Routino : Data
A router relies on data to be able to find a route.
The data that is collected by the OpenStreetMap project consists of
nodes, ways and relations.
A node is a point that has a latitude and longitude and
attributes that describe what type of point it is (part of a way
or a place of interest for example).
A way is a collection of nodes that when joined together define
something (for example a road, a railway, a boundary, a
building, a lake etc). The ways also have attributes that define
them (speed limits, type of road and restrictions for example).
A relation is a collection of items (usually ways) that are
related to each other for some reason (highways that make up a
route for example).
The OpenStreetMap Wiki explains the data much better than I can.
The information that is needed by a routing algorithm is only a subset
of the information that is collected by the OpenStreetMap project. For
routing what is required is information about the location of roads (or
other highways), the connections between the highways and the
properties of those highways.
Location of highways (nodes)
The locations of things is provided by the nodes from the
OpenStreetMap data. The nodes are the only things that have
coordinates in OpenStreetMap and everything else is made up by
reference to them. Not all of the nodes are useful, only the
ones that are part of highways. The location of the nodes is
stored but none of the other attributes are currently used by
Location of highways (ways)
The location of the highways is defined in the OpenStreetMap
data by the ways. Only the highway ways are useful and the other
ways are discarded. What remains is lists of nodes that join
together to form a section of highway. This is further split
into segments which are individual parts of a way connected by
Properties of highways (tags)
The ways that belong to highways are extracted from the data in
the previous step and for each way the useful information for
routing is stored. For the router the useful information is the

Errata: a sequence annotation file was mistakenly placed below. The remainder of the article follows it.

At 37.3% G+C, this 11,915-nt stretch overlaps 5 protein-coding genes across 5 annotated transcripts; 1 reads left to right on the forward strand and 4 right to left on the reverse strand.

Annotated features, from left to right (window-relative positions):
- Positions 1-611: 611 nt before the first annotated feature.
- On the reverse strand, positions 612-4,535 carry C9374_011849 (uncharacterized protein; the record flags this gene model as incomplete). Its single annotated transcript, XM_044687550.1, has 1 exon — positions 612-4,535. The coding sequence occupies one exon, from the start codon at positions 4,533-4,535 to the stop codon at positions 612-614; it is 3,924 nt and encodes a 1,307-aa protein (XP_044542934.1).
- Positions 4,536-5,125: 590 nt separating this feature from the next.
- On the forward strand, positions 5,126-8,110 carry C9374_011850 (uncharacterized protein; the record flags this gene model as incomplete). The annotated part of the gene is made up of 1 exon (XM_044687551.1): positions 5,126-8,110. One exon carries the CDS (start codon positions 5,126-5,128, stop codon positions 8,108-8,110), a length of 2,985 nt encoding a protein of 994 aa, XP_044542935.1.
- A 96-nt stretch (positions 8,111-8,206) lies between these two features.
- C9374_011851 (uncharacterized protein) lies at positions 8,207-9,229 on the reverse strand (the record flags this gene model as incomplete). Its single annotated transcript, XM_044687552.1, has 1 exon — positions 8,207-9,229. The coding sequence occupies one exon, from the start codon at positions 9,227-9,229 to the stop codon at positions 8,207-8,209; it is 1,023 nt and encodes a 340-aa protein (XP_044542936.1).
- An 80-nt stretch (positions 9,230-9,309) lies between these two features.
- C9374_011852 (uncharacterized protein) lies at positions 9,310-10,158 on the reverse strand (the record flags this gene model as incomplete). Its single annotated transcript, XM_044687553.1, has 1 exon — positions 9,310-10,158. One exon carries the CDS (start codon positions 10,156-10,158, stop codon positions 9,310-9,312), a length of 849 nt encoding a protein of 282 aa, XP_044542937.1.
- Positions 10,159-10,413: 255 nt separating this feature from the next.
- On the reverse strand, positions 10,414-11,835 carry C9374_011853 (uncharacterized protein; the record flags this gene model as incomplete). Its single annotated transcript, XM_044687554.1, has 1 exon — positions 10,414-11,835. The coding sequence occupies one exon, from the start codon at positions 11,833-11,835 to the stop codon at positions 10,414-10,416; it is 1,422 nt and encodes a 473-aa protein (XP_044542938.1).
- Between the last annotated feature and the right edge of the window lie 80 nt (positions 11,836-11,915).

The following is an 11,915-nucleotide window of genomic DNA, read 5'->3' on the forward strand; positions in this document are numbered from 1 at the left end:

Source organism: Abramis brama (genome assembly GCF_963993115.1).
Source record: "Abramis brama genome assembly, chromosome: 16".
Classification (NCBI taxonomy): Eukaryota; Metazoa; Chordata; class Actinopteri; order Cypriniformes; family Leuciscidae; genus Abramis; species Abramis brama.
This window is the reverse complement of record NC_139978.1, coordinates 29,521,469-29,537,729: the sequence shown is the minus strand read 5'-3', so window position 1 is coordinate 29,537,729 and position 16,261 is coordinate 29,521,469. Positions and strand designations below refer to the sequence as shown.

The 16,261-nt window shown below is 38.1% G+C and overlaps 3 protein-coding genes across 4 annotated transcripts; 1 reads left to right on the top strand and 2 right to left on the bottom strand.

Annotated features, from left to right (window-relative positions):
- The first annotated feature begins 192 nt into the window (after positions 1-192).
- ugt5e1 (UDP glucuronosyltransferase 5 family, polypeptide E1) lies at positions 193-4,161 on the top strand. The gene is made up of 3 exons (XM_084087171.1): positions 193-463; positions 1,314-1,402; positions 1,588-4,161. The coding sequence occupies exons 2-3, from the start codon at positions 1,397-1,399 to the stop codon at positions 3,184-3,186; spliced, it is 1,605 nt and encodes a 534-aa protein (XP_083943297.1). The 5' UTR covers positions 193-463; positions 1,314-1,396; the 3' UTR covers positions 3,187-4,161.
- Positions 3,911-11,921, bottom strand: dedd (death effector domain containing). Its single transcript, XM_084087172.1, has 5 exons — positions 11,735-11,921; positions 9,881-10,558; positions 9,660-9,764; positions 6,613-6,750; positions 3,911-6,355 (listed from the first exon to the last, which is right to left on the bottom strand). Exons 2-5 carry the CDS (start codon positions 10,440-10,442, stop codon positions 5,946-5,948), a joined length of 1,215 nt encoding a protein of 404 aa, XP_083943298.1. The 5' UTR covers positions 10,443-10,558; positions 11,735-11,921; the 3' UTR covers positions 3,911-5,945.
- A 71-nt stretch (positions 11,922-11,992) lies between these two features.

type of highway, the speed limit, the allowed types of transport
and other restrictions (one-way, minimum height, maximum weight
Connections between highways
The connections between highways are defined in the
OpenStreetMap data by ways that share nodes. Since the ways may
join in the middle and not just the ends it is the segments
defined above that are not part of the OpenStreetMap data that
are most important.
The information that is extracted from the OpenStreetMap data is stored
in an optimised way that allows the routing to be performed quickly.
Interpreting Data Tags
The tags are the information that is attached to the nodes and ways in
OpenStreetMap. The router needs to interpret these tags and use them
when deciding what type of traffic can use a highway (for example).
There are no well defined rules in OpenStreetMap about tagging, but
there is guidance on the OpenStreetMap Wiki "Map_Features" page. This
describes a set of recommended tags but these are not universally used
so it is up to each application how to interpret them.
The tagging rules that the router uses are very important in
controlling how the router works. With Routino the data tags can be
modified when the data is imported to allow customisation of the
information used for routing.
Problems With OpenStreetMap Data
The route that can be found is only as good as the data that is
available. This is not intended as a criticism of the OpenStreetMap
data; it is generally good.
There are some problems that are well known and which affect the
router. For example highways might be missing because nobody has mapped
them. A highway may be wrongly tagged with incorrect properties, or a
highway might be missing important tags for routing (e.g. speed
limits). There can also be problems with highways that should join but
don't because they do not share nodes.
A lot of these problems can be found using the interactive data
visualiser that uses the same Routino routing database.
Copyright 2008-2010 Andrew M. Bishop.